5.4. User Privilege Management
The user privilege model was introduced in Samba 3.0.11 to alleviate the need to log on as root to perform certain administrative duties, such as joining client machines to a Samba domain or managing printer properties. A user privilege, sometimes called a user right, is the inherent capability to perform certain actions regardless of the access control settings. For example, a printer administrator should be able to manage printer settings irrespective of whether the printer's security descriptor allows his user account administrative access. Currently Samba supports eight different privileges, which are described in Table 5-15, along with references to the chapter that fully covers each one.
The first thing that must be done to take advantage of this administration delegation model is to enable the feature in smb.conf:
[global] enable privileges = yes
Table 5-16 provides a short description of the enable privileges parameter, as well as its current default value.
Once this feature is enabled, the primary means of managing privilege assignments on a Samba server is the rpc rights subcommand of the net utility.
5.4.1. The net Tool
The net tool began as a variation of the net.exe command on Windows. The motivation was to be able to perform simple remote administration tasks, such as adding a user or enumerating the open files on a server. To that end, the tool initially supported three main subcommands: RAP, RPC, and ADS. Each of these network commands has a myriad of additional subcommands. This list has grown to include nonnetwork related activities, as is the case with the groupmap subcommand. Chapter 11 expands on the net command, as we examine some simple scripts that make use of Samba tools. All three of these remote administration protocols share a set of common command-line arguments specifying the server and connection credentials.
When using the commands, first ensure that Samba is running, because the net rpc commands make use of the network to communicate rather than directly accessing any local configuration files.
You can anonymously enumerate the available user privileges on a server by running:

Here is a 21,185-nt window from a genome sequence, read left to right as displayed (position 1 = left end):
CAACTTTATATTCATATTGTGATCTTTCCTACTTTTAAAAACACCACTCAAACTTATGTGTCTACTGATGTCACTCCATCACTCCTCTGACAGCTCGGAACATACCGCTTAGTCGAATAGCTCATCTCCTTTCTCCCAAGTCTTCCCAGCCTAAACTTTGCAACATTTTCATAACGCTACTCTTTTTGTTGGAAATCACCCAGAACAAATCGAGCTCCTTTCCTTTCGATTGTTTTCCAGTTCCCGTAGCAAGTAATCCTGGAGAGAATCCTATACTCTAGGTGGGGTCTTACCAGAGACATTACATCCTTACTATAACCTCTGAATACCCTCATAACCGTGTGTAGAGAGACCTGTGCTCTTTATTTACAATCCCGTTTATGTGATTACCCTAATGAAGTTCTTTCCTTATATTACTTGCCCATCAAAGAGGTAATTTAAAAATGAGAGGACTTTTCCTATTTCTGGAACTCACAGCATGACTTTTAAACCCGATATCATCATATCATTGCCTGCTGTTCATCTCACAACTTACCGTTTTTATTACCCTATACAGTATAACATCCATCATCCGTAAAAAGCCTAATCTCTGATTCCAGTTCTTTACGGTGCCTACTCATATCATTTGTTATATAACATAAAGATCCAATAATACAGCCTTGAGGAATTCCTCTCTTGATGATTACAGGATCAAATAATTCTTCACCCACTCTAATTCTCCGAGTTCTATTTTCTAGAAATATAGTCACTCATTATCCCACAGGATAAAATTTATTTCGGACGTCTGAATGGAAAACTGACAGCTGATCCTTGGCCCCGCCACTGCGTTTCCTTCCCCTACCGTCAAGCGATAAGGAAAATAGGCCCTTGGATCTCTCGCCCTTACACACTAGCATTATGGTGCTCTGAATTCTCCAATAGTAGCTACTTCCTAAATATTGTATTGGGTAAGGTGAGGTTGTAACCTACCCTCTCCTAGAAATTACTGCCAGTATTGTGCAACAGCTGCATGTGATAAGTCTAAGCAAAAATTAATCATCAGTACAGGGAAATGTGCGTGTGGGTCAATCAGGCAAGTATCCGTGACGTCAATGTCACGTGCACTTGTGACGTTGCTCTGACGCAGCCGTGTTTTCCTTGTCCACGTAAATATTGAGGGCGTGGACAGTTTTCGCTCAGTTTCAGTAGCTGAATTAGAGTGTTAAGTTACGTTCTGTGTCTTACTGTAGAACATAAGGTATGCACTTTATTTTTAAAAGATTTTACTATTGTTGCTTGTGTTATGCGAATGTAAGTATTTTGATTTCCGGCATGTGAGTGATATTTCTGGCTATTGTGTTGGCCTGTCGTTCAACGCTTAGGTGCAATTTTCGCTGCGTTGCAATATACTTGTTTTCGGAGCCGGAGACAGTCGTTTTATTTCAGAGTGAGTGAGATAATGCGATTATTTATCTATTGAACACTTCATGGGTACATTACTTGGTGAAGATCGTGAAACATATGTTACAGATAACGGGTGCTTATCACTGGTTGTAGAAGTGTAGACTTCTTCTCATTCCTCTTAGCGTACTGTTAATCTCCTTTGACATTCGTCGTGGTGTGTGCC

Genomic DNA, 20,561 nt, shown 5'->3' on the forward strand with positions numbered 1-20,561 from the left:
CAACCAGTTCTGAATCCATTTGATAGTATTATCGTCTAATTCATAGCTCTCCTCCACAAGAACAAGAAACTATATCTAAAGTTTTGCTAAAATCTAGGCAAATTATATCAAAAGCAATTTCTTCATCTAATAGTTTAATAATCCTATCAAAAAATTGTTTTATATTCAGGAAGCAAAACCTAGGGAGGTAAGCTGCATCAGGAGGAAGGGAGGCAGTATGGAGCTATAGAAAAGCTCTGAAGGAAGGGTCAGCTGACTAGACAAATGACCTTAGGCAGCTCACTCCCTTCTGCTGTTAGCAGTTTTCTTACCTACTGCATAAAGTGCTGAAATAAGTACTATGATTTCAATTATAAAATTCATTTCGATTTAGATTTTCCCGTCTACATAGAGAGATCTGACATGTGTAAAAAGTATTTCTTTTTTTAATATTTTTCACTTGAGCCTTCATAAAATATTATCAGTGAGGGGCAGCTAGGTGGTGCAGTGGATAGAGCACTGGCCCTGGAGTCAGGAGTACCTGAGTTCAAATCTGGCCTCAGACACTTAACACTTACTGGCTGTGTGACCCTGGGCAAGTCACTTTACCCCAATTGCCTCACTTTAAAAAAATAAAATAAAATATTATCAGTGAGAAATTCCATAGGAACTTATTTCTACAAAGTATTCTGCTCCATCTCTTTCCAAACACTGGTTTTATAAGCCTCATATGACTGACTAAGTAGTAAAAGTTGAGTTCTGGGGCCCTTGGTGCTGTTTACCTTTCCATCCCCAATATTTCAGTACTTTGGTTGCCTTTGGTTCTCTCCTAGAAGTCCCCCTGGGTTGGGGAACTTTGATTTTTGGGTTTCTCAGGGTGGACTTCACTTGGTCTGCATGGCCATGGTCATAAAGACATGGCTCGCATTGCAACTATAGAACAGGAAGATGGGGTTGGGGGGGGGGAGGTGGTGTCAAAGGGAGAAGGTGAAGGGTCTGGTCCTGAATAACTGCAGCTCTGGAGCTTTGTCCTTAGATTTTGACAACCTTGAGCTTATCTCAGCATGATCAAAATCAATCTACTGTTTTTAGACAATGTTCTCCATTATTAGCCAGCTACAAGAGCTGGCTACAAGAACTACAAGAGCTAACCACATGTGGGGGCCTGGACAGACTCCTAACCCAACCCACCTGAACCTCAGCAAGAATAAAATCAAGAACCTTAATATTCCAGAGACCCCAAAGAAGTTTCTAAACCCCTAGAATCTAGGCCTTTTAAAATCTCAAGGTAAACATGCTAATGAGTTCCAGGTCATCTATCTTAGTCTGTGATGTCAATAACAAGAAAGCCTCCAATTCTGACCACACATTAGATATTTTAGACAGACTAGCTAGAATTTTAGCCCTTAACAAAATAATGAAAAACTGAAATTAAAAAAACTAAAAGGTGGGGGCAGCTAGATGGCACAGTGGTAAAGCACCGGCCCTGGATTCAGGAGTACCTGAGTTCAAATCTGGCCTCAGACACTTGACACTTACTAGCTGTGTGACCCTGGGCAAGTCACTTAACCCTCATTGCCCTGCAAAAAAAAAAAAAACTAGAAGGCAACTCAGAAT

$ net -S localhost -U% rpc rights list SeMachineAccountPrivilege Add machines to domain SeTakeOwnershipPrivilege Take ownership of files or other objects <remaining output deleted>
The -S option specifies the server to query and the -U option specifies the username to use when making the connection. Like most Samba tools, these tools let you specify the full connection credentials in the -U option: a username followed by a % character and then the password. In this example, both the username and password are left empty.
It may be necessary in some circumstances, such as connecting to a server belonging to Active Directory, to define the domain for a username as well. This can be accomplished using the -W command-line flag. The following example connects to a server as the user AD\Administrator. If no % character is found in the username, net and other Samba client tools prompt for a password.
$ net -S localhost -U Administrator -W AD rpc rights list Password: <enter password>
Once you are able to successfully enumerate available privileges, it is time to grant specific privileges to users. The capability to manage user rights assignments is implicitly granted to the root user. It is also implicitly granted to members of the Domain Admins group if the server is participating in a domain either as a domain controller or a member server. For now, this example relies on the presence of a root account that can connect to the server.
In this example, assume that there is a Unix user named lizard and that the server's name is RAIN. We can grant this user the SeDiskOperatorPrivilege by running:
$ net -S localhost -U root -W RAIN rpc rights \ grant 'RAIN\lizard' SeDiskOperatorPrivilege Password: <enter password for root> Successfully granted rights.
Privileges can be assigned to any name that can be resolved to a SID. This means that the account being granted a right need not be a local user or group. In fact, a common configuration is grant domain groups certain rights on the Samba host in order to leverage the existing domain infrastructure rather than duplicating it locally. (Future chapters expand on this idea.)
It is possible to view specific privilege assignments by using a variant of the net rpc rights list that was discussed earlier. The following command enumerates all accounts stored in Samba's privilege database (account_policy.tdb) and any rights associated with that user or group:
$ net -S localhost -U% rpc rights list accounts BUILTIN\Print Operators No privileges assigned .... RAIN\lizard SeDiskOperatorPrivilege
This command lists all users and groups stored in Samba's privilege database. If you prefer to list only the rights assigned to a specific name, you can alternatively run this command:
$ net -S localhost -U% rpc rights list accounts 'RAIN\lizard' SeDiskOperatorPrivilege
Or, if you wish to find all owners of a particular privilege, run:
$ net -S localhost -U% rpc rights list privileges SeDiskOperatorPrivilege SeDiskOperatorPrivilege: RAIN\lizard
At times it is necessary to remove a privilege assignment from a user or group. The net rpc rights revoke command performs the inverse function to the grant subcommand. Here the SeDiskOperatorPrivilege previously assigned to lizard is removed:
$ net -S localhost -U root -W RAIN rpc rights revoke 'RAIN\lizard' \ SeDiskOperatorPrivilege Password: <enter password for root> Successfully revoked rights.
In all of these examples, it is possible to list multiple privilege names when listing, granting, or revoking rights. Table 5-17 collects the various options to the net rpc rights command covered in this section.